A LCDS is a credit default swap where the Reference Obligation and only Deliverable Obligation is a specific loan rather than any other assets (e.g bonds (corporate or sovereign), other loans, asset-backed, securities, etc.).
LCDS is a contractual arrangement between two parties (the Protection Buyer and the Protection Seller) in which the Protection Seller indemnifies the Protection Buyer from described “Credit Event Risks” associated with the underlying Deliverable Obligation (the underlying “risk obligor”). In exchange for the indemnification, the Protection Buyer transfers the specific underlying Deliverable Obligation (the loan) to the Protection Seller. LCDS has been employed as a risk mitigant by a wide range of financial institutions for a number of years as such there is well established market practice and legal framework centred upon Master ISDA documentation.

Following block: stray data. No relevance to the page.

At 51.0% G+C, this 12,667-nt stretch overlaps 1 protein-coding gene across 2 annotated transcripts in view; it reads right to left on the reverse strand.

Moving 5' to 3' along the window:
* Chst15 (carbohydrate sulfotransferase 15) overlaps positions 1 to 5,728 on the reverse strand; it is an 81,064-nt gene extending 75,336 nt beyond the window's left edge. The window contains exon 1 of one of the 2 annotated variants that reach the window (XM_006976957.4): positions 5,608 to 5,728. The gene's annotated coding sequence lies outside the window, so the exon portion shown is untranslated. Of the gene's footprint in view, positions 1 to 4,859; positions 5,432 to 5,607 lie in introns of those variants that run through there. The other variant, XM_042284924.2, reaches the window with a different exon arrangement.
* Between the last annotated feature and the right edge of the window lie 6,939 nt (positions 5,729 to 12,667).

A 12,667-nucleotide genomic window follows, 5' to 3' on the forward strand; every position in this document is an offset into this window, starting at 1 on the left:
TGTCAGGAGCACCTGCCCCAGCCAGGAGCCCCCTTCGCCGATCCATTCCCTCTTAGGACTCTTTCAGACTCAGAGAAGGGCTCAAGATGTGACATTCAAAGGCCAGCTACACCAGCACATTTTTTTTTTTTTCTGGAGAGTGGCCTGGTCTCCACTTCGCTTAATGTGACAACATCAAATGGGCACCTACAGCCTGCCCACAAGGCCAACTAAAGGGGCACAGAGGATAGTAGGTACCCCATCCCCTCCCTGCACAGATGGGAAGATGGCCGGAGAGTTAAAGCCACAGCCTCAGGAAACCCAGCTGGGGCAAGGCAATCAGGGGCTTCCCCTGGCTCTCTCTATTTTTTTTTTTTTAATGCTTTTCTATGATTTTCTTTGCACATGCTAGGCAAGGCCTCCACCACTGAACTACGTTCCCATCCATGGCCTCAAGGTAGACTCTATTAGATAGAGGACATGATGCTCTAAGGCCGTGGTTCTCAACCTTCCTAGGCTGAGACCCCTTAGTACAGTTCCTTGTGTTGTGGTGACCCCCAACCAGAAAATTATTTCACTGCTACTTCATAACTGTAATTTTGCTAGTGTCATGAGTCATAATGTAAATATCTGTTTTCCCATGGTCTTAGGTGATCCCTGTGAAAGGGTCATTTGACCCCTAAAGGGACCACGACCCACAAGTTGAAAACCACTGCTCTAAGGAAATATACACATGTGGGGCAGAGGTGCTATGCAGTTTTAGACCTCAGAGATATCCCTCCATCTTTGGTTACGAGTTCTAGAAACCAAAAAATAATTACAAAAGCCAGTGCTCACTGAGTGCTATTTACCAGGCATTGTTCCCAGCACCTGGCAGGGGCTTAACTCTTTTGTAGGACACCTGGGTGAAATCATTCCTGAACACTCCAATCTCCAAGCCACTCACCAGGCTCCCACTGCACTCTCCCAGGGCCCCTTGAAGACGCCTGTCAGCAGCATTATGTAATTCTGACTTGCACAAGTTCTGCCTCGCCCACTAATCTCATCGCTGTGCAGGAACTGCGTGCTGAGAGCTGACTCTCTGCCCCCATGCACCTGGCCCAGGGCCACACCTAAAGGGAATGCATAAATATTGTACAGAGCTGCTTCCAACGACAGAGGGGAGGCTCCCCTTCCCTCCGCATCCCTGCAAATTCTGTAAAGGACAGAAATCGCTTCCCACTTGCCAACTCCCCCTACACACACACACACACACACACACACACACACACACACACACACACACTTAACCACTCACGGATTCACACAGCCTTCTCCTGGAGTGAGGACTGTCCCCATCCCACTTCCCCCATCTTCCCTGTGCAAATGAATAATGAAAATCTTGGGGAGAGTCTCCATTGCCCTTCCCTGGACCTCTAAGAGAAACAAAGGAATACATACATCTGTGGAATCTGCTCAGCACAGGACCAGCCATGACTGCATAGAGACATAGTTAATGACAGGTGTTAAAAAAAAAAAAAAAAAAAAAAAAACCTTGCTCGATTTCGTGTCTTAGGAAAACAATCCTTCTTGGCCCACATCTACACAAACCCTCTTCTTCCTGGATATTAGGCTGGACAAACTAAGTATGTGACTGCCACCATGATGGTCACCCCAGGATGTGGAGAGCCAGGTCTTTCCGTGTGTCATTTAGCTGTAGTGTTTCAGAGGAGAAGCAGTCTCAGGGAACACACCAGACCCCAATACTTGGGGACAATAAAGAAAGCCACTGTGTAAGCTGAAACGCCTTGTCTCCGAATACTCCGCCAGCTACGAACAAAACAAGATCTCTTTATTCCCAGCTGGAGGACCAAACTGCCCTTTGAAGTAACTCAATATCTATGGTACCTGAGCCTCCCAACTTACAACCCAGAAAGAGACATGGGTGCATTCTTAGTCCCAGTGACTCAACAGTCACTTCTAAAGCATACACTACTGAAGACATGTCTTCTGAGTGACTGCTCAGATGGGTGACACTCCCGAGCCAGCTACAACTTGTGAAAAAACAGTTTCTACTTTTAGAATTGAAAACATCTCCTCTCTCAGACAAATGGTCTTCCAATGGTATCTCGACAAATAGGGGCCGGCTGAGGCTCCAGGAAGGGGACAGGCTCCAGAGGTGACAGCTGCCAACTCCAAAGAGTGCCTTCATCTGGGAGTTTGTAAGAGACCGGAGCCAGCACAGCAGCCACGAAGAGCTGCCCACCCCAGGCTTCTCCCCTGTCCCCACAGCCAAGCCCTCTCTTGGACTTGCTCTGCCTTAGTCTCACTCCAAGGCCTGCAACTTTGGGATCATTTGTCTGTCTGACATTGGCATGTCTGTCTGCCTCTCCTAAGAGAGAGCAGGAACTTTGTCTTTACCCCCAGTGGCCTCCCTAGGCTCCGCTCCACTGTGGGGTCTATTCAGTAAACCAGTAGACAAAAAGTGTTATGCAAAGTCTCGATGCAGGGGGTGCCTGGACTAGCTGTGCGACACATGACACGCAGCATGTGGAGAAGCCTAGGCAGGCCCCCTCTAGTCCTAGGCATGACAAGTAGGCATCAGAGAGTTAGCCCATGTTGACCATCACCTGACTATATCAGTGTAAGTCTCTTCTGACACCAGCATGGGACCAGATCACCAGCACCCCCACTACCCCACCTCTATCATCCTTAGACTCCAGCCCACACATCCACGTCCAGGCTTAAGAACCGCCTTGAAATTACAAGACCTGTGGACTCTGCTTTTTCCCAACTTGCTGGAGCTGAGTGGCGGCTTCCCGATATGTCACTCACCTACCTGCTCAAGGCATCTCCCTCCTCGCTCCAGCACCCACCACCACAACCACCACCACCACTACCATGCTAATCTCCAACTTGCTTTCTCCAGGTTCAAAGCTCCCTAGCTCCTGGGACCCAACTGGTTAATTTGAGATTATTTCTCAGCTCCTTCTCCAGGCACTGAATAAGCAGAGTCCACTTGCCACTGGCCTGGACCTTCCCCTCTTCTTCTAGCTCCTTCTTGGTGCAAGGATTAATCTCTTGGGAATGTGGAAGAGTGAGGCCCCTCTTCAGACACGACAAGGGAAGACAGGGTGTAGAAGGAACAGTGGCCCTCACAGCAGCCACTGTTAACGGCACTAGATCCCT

- LCDS Protection Buyer – this is typically financial institutions seeking to reduce its overall exposure to a certain asset, similar taking out credit insurance to reduce aggregate exposure.
- LCDS Protection Seller – Typically funds on investment grade rated banks, that provide risk mitigation to the LCDS protection buyer, by selling an LCDS protection on specific loans.
- Reference Entity – This is the borrower in the underlying Deliverable Obligation,
LFC acts as LCDS protection seller, allowing its counterparties (LCDS Protection Buyers) to hedge the credit event risks associated to a specific syndicated or bilateral loans.